Migrant workers themselves live in squalor, with 450 of them managing with 20 toilets and an open bathing area. Occupying just over 225 sq. ft., each hut is crammed with 10-15 migrants, reeling under scorching heat. Sunitha Sekar and Pavan Dahat report from a labour colony

At the foot of a beautiful mountain near Tirusulam is a bumpy narrow stretch bordered by a row of tin-sheet huts. Occupying just over 225 sq. ft., each hut is crammed with 10-15 migrants, reeling under scorching heat.

Migrant workers who reside in the labour colony at Tirusulum live in deplorable conditions. For about 450 people employed at various construction sites across the city, there are just 20 toilets and an open bathing area. Some residents of the locality said that, earlier, workers would defecate in the open near the Tirusulam railway tracks. This stopped after iron fencing was raised around the colony after a few alleged cases of railway track deaths of these workers. S. Sai Lakshmi, a resident of Tirusulam said, “Until two years ago, the workers resorted to open defecation since there were no toilets for them. This resulted in a couple of railway track deaths. Later, guards were deployed near the tracks.” Ironically, the Tambaram Railway Police said no such cases of death had been reported.

Most of the workers hesitate to bring their families here as safety is an issue. R. Mahesh Yadav, who hails from Bihar, said, “I can't imagine living with my family in such a condition.” His apprehensions are justified considering a five-year-old girl of a construction worker was raped at Egattur in 2009. The paucity of water is another worry. “The situation was not this bad a couple of years ago. Initially, the contractor would send us more than five water tankers but now we have to manage with just three,” said S. Ashish, a migrant from Odisha.

To add to their woes, they say they are under close scrutiny by locals and the police. The labour contractors were asked to create a database of migrant workers after the Velachery encounter earlier this year. P. Pradeep from West Bengal said, “After the incident, the police told us not to venture outside the colony after 10 p.m. We were also asked to submit our details, including a photograph.”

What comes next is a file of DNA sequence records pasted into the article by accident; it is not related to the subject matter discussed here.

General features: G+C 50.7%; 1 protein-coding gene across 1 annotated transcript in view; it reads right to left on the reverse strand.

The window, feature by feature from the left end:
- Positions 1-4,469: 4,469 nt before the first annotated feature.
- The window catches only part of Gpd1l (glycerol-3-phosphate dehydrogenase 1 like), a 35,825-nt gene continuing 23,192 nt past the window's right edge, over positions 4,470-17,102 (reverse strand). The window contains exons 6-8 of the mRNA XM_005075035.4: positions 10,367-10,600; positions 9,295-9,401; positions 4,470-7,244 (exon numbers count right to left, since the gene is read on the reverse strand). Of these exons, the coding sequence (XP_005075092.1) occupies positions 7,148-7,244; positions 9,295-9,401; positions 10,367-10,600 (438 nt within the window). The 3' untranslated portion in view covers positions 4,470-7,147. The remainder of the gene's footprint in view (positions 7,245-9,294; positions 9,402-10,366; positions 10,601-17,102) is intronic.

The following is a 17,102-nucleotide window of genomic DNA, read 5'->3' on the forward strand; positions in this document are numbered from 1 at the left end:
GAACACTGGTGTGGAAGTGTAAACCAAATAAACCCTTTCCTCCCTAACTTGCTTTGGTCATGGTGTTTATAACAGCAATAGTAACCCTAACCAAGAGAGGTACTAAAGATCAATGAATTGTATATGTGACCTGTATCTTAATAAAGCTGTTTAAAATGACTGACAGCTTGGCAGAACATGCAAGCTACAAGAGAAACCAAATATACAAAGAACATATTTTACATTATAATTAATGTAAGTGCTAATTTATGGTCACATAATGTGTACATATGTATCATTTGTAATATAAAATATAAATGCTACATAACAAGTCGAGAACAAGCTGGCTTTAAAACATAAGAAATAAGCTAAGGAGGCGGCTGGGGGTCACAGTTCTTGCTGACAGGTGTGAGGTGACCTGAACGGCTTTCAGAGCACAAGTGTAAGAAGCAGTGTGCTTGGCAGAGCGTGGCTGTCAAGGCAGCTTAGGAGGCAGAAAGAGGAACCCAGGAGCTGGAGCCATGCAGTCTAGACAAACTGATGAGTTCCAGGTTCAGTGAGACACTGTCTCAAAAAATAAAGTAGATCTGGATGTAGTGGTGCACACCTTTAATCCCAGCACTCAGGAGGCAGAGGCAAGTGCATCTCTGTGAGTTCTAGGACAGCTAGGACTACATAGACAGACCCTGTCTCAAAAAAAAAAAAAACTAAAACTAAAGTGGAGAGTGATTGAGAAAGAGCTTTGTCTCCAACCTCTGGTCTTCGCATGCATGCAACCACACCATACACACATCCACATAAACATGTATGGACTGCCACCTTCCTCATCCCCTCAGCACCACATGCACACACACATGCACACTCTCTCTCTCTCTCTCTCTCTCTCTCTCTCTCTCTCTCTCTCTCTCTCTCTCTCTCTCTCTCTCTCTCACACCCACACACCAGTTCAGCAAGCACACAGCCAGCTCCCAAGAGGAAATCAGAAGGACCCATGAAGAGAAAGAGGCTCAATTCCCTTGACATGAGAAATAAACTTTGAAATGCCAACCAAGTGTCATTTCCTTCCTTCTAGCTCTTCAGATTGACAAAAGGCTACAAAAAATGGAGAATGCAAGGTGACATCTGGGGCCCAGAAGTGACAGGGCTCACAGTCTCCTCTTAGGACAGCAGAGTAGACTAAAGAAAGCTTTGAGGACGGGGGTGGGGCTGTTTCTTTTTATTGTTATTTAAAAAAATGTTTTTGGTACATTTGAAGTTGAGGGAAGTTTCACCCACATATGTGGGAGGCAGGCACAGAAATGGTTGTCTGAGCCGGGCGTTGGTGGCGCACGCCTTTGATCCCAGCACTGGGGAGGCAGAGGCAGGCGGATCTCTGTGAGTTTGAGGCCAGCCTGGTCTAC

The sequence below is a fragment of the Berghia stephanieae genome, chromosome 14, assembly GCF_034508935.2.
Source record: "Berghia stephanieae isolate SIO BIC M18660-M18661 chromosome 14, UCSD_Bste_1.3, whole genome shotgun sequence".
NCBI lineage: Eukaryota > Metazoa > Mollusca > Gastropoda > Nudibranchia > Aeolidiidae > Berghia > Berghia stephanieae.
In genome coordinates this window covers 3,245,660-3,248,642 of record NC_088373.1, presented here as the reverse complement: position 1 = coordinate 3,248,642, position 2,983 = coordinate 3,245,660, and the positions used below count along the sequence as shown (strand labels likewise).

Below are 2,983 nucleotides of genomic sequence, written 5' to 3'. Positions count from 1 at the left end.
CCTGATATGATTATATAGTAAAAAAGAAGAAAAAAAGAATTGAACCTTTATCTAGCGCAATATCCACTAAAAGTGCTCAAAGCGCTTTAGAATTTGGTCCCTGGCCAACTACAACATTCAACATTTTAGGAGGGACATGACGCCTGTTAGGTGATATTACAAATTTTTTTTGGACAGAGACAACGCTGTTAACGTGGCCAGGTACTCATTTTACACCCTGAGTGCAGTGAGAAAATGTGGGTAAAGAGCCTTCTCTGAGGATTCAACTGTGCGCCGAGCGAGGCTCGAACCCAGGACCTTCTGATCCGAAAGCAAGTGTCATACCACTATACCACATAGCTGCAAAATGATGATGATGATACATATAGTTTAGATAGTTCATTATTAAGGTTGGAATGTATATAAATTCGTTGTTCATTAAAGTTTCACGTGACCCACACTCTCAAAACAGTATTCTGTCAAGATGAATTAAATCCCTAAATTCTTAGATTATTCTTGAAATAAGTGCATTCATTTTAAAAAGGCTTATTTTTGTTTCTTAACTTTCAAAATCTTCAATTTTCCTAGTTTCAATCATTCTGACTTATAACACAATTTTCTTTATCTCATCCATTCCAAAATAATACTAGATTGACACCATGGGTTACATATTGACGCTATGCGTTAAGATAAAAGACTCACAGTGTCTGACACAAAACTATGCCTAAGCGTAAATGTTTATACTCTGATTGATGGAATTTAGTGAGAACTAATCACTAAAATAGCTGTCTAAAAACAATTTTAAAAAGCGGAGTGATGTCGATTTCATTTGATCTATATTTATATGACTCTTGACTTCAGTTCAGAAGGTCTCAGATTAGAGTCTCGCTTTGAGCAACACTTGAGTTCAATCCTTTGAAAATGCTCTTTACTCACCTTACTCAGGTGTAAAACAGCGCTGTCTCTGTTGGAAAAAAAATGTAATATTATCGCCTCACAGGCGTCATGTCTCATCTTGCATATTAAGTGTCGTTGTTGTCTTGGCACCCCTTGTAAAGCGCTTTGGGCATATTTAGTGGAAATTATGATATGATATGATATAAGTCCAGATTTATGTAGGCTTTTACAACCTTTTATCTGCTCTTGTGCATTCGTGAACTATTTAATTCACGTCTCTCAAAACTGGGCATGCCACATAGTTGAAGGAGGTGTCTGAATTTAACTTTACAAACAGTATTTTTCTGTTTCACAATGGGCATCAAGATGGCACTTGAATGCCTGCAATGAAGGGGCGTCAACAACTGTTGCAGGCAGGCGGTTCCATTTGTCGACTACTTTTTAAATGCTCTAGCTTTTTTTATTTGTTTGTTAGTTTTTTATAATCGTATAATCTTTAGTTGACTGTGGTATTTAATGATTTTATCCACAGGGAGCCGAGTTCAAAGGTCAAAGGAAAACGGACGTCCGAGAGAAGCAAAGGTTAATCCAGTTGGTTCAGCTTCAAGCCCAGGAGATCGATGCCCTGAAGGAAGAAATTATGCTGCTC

Most workers are reluctant to reveal their wages fearing a reprisal. After assurance of anonymity, a 20-something migrant from Bihar, said, “While I get paid Rs. 140 for eight hours of work, a local receives Rs. 300 for the same job and working hours.”

A contractor, who did not wish to be named, denied this and said unskilled workers were paid Rs. 250-270 while the skilled ones earned about Rs. 370 for eight hours. He said migrant workers from north India are hired for the obvious reason that they come at a cheaper price.

The Building and Other Construction Workers (Regulations of Employment and Conditions of Service) Act, 1996, and the Building and other Construction Workers' Welfare Cess Act, 1996, mandates that all States collect a cess for the welfare of construction workers.

Geetha Ramakrishnan of Unorganised Workers' Federation, said, “According to the Building and Other Construction Workers Act, 1996, the Tamil Nadu Welfare Board has to collect one per cent cess from all construction sites. But the board collects only 0.3 per cent at present. Earlier, cess was never collected from construction sites of central government undertakings. Only now have they begun to collect it from them.”

Section 6 of The Inter-State Migrant Workmen (Regulation of Employment and Conditions of Service) Act, 1979, says that the employment of a migrant without registration is prohibited. Ms. Ramakrishnan said that many labourers were not registered and the process itself had become difficult as the Village Administrative Officers did not bother to verify the identity of migrant workers.

The indignities of poverty force these workers to gravitate to the city for employment so much so that they readily accept any living condition. Their sole aim is to send home a sizeable amount. But even that seems like a far-fetched dream now, they say.

(Names of the workers have been changed to protect their identity.)

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